Portland Round Up
The Other Shoe
When I wrote the original story on Susan Kuhnhausen, the emergency room nurse who strangled a burglar in her home, I suspected there was more to the story than we knew. While I was on vacation the other shoe dropped.
Kuhnhausen returned home from work on the evening of September 6 to be confronted by an apparent burglar armed with a hammer. During what she called “the fight of her life” Kuhnhausen was struck with the hammer and bitten in several places. Finally she was able to get ex-convict Edward Dalton Haffey into a choke hold and she hung on until he was dead.
Kuhnhausen told the police she suspected that her husband had been involved in the attack, because he was the only one, besides her, who knew the security system code to the house. There was no sign of forced entry and Michael Kuhnhausen, 58, had left a note on the kitchen table saying he was going to the beach, and proving he had been in the house on the 6th.
Haffey was identified quickly because he was carrying his wallet and it was soon determined that he had been working as a janitor at Fantasy Video, where Michael Kuhnhausen worked as a supervisor of janitors. Haffey also had a backpack with him. Inside the backpack police found Michael Kuhnhausen’s cell phone number and a calendar entry saying “Call Mike, Get Letter” scribbled on the week of Sept 4th.
Security alarm records showed that someone had entered the house twice on the afternoon of September 6. Michael Kuhnhausen admitted that he had entered the house that he owned with his estranged wife, but claimed that he had nothing to do with the plot. Records also showed that Michael had used Susan’s credit card to buy a .357 magnum from a local pawn shop. The couple’s daughter, Angela, told police that her father had left a suicide note at her home on September 7 and disappeared.
Clackamas County deputies took the armed Michael Kuhnhausen into custody on September 13 and he now faces charges of conspiracy to commit murder and domestic-violence related attempted murder.
Wheels Grind Slowly
Anna Svidersky was a high school senior stabbed to death while working at McDonald’s in Vancouver, WA last spring. Her killer, David Sullivan, has a long history of mental illness and this has created a lot of complication in the legal case.
Sullivan has been deemed competent to stand trial for the murder. On Friday, September 22, Sullivan plead not guilty by reason of insanity. The fact that Sullivan is competent to stand trial means that he understands the first degree murder charge against him and that he can assist in his own defense.
Now Sullivan must undergo independent evaluation to determine diminished capacity and insanity. No telling how long this process will take.
Body Parts in the River
A gruesome case has been developing over the last week involving the dismembered body of Douglas Adamson, parts of which have been turning up in the Columbia River. On Sunday, September 17, a couple fishing on Government Island spotted an athletic bag wrapped in duct tape floating in the river. They dragged the bag to shore and the smell made them suspect something dead was inside.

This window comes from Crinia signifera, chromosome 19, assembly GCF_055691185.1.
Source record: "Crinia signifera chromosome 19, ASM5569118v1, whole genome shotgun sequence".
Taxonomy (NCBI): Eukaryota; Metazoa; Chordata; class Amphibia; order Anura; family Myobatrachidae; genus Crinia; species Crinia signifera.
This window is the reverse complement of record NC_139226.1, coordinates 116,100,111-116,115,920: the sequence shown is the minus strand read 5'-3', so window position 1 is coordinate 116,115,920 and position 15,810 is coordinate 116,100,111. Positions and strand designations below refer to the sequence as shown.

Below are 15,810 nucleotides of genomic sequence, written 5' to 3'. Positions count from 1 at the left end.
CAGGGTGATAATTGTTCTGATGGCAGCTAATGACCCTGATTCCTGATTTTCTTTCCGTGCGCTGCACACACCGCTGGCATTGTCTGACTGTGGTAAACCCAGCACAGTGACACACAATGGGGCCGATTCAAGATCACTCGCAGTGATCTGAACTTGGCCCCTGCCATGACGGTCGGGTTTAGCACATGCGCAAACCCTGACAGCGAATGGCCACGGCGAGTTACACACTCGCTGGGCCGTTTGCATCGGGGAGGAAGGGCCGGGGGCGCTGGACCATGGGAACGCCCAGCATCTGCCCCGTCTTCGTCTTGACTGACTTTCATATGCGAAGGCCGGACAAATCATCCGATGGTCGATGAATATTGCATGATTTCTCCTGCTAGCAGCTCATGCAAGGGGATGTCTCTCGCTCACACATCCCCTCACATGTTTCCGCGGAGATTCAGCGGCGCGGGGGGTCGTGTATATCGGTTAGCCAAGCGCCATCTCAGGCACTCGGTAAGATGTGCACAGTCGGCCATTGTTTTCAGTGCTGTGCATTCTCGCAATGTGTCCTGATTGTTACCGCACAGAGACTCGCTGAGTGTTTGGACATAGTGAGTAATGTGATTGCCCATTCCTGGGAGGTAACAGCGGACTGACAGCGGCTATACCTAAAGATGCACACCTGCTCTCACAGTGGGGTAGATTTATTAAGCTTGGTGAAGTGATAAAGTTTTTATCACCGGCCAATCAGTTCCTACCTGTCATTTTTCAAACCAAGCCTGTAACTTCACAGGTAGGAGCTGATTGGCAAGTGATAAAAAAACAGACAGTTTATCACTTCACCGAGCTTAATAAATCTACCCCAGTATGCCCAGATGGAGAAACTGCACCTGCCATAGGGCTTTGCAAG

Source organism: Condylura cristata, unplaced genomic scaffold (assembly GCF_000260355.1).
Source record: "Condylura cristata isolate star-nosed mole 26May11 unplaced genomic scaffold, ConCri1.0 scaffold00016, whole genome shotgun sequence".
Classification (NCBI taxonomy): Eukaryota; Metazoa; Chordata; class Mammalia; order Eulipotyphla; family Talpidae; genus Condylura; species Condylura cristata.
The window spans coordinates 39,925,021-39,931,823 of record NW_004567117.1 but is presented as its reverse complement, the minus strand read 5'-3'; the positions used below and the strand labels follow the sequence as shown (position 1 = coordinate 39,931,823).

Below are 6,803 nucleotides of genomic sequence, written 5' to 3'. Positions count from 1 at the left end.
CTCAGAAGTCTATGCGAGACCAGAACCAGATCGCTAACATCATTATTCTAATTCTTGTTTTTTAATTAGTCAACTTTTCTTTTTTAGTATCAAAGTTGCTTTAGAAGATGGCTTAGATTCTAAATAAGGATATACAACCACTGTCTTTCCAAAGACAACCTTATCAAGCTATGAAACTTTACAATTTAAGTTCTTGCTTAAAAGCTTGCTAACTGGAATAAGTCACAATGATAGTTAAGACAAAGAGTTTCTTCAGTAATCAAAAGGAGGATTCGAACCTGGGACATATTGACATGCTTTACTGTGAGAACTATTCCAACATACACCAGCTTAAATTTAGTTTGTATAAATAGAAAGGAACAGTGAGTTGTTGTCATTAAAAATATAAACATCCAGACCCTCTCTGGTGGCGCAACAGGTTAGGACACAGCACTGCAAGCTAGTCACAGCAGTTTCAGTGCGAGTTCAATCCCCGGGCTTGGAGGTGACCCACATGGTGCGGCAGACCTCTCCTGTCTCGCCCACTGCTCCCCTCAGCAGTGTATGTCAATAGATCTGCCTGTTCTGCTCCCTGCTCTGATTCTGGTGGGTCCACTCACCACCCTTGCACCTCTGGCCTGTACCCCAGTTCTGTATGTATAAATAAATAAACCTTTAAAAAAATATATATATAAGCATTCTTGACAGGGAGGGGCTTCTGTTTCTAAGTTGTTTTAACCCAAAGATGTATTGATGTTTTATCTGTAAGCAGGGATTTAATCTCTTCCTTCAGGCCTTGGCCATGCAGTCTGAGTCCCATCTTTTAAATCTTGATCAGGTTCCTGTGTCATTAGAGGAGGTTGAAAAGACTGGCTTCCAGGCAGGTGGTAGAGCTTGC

Police recovered the bag later in the day and found the torso of a middle aged man inside. On Wednesday a woman walking her dog by the river in Vancouver discovered an arm and the next day a maintenance worker at a Vancouver park found a leg floating in the river.
Police were able to lift fingerprints from the severed arm and have identified the body as that of Douglas Adamson, 52, a Portland auto mechanic who was reported missing on September 12.
Adamson, who had been off work for several weeks with a knee injury, was last seen by his roommate on September 9. The next day his pick up truck was found abandoned on Interstate 205 near North Killingsworth Avenue. On the 12th he was reported missing.
Adamson has a criminal record going back to the mid 90s with convictions for assault and possession of a controlled substance. In 2001 and again in 2003 a woman had filed domestic violence related restraining orders against Adamson.
So far police are baffled by the crime. Detective Commander Cliff Madison, of the Portland Police who is investigating the crime, said “This is unusual and the motive behind this will definitely be interesting.”
Unusual is right. The last time dismembered body parts were found floating in the river was in 1946. All summer brown-paper parcels containing parts of the body of a middle-aged woman were found floating at various spots on the Willamette. As far as I can tell the police were never able to identify the victim in that case. At least this time they know who the victim is.
I’ll be keeping my eye on this case. Last but not least…
Northwest Contender for the Shortest Time of Freedom
Autrey J. Lewis, 37, of Vancouver is vying for the record for the shortest freedom from prison. Lewis, convicted twice of second-degree robbery in 1987 and 2002, was released from his latest prison term at 10:22am on April 20th. By 8am on April 21st he was back in custody, this time for first-degree kidnapping, first-degree burglary with sexual motivation and second-degree robbery.
Less than 12 hours after being released from jail, Lewis broke into the home of a 68-year-old Vancouver woman, forced her into her car and drove her to a Hazel Dell area bank were she withdrew $200 using her debit card.
This week Lewis plead guilty to all three charges and under Washington’s “most serious offenses” law was sentenced to life in prison without possibility of parole. We’re probably all better off with him put away.